Rare Bibles and Johnny Appleseed

Edwin Alfred Robert Rumball-Petre (1881-1954), a dealer in rare Bibles, who also wrote about collecting Bibles, during the first half of the twentieth century issued this bulletin because he wasn't selling enough rare Bibles to warrant producing a new catalogue. That and the itch to write something prodded Mr. Rumball-Petre (let's go with R-P for the remainder of this post) to conceive and write the little bulletin below. This is No. 1 of how many I don't know. Maybe sales picked up and the bulletin run ended with No. 1.

And with this bulletin, R-P dropped what he called the impersonal "we"* of the catalogue writing and commenced with an informal, conversational, and humorous style complete with asterisk to explain the pronunciation of his name along with a description of himself in bookselling terms:
*Why not take this opportunity of saying that clients who address "Rumball-Petre" with "Dear Sirs," make a 2-vol. edition of what is only one. It is in almost mint condition in spite of nearly sixty years circulation. The oft-mispronounced part of its title can be set right by reference to Funk's "What's the Name, Please?" where the reader is told to pronounce "Petre" as "Petyr."
And here I thought this was going to be a serious-toned piece of literature on rare bibles. There is a bit of that, but R-P was a gifted writer who could communicate effectively with a lighter touch. Click on the images below to enlarge them to a readable size and enjoy this little bulletin.

R-P dealt exclusively in rare Bibles as a bookseller and wrote a number of books and articles about them for collectors, with a focus on early American Bibles. The catalogues he produced, titled Bibles of Yore, have become rare and collectible in their own right, along with some of his books about rare Bibles. 

He wrote about other subjects as well, but this man of Bibles was also a man of the cloth--Rev. Rumball-Petre, minister of the Unitarian Church in Rochester, New York. And that's about all the biographical information I could find on this man, outside of clues within this bulletin.
Searching the far corners of the Internet with a variety of key words yielded Rumball-Petre’s length of time in this world, his birth place (London), and where he died (Los Angeles). Beyond that, it’s as difficult finding anything else as finding copies of his very scarce catalogues. Fortunately, this bulletin offers a few more clues that help piece together a sketch of his character.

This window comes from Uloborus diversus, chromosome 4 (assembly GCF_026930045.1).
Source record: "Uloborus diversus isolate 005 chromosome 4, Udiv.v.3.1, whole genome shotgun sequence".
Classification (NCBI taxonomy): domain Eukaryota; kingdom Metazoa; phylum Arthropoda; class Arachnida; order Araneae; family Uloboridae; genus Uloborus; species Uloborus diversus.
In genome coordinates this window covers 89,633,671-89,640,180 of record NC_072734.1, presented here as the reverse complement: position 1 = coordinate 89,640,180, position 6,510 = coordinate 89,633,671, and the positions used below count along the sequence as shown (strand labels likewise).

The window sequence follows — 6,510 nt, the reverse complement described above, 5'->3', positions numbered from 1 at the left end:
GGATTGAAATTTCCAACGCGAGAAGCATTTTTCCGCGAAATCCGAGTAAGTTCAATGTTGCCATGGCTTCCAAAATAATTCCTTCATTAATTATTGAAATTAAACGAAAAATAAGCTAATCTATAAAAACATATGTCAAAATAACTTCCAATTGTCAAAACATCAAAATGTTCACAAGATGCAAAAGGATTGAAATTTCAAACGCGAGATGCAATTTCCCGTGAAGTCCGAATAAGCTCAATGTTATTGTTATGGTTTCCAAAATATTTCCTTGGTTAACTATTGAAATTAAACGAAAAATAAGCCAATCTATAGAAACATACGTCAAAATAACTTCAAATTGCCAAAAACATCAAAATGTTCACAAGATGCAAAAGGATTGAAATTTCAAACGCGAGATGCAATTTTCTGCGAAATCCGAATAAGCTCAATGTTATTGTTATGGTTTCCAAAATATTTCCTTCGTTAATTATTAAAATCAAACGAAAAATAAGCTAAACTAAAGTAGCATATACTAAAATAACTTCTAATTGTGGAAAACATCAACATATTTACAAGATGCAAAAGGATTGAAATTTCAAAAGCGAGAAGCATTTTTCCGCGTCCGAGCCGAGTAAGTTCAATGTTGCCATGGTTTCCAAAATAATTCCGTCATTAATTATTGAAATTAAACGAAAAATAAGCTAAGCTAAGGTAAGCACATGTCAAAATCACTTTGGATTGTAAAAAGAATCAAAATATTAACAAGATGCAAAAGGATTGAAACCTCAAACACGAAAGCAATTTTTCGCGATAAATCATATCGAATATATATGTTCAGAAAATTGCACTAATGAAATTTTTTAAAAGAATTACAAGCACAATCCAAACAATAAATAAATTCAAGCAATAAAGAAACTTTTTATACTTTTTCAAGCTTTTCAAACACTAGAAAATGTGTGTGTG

Aside from his sense of humor and intellect, with regard to the scholarly pursuit of researching and writing about rare Bibles, this bulletin reveals a streak of generosity driven by a desire for preservation of some of the treasures that passed through his hands. Moreover, that desire was for preservation in the most appropriate institutions. To that end, he donated a copy of Plantin’s 1584 Biblia Hebraica to the Vatican Library and a Greek Testament once owned by a descendant of Pocahontas (John Randolph of Roanoke) went to the Library of Congress. No doubt they could have fetched him a nice price from private collectors, but he apparently felt a “higher purpose” for those rarities. 

R-P includes in his inaugural bulletin a few paragraphs on how he deals with his customers regarding prices. The tone strongly suggests a genial, straightforward approach and willingness to negotiate if at all possible. He also hints that some titles are priced lower than market value, though he has no wish to undersell his colleagues.

He concludes with a few thoughts on the wanderings a few centuries ago of John Chapman, otherwise known as Johnny Appleseed, American folk legend. As the story goes, Johnny Appleseed wandered the countryside of the American frontier planting apple seeds. What's this got to do about rare Bibles?

R-P writes that what is usually forgotten in Johnny Appleseed stories is that he carried a Bible with him and tore out pages for pioneer families that did not own a Bible. An interesting combination--forbidden fruit and the word of God! 

Rumball-Petrie (let's conclude with his full surname) placed one of those pages, or leaves, pretty high on his want list. That John Chapman carried a Bible with him during his frontier treks is undisputed. That he tore pages out of it for those in need of spiritual verse, who knows.  I’d bet, though, that an elusive, perhaps mythical leaf remained elusive for a certain rare Bible dealer in the last century. And the story, myth or not, lives on.


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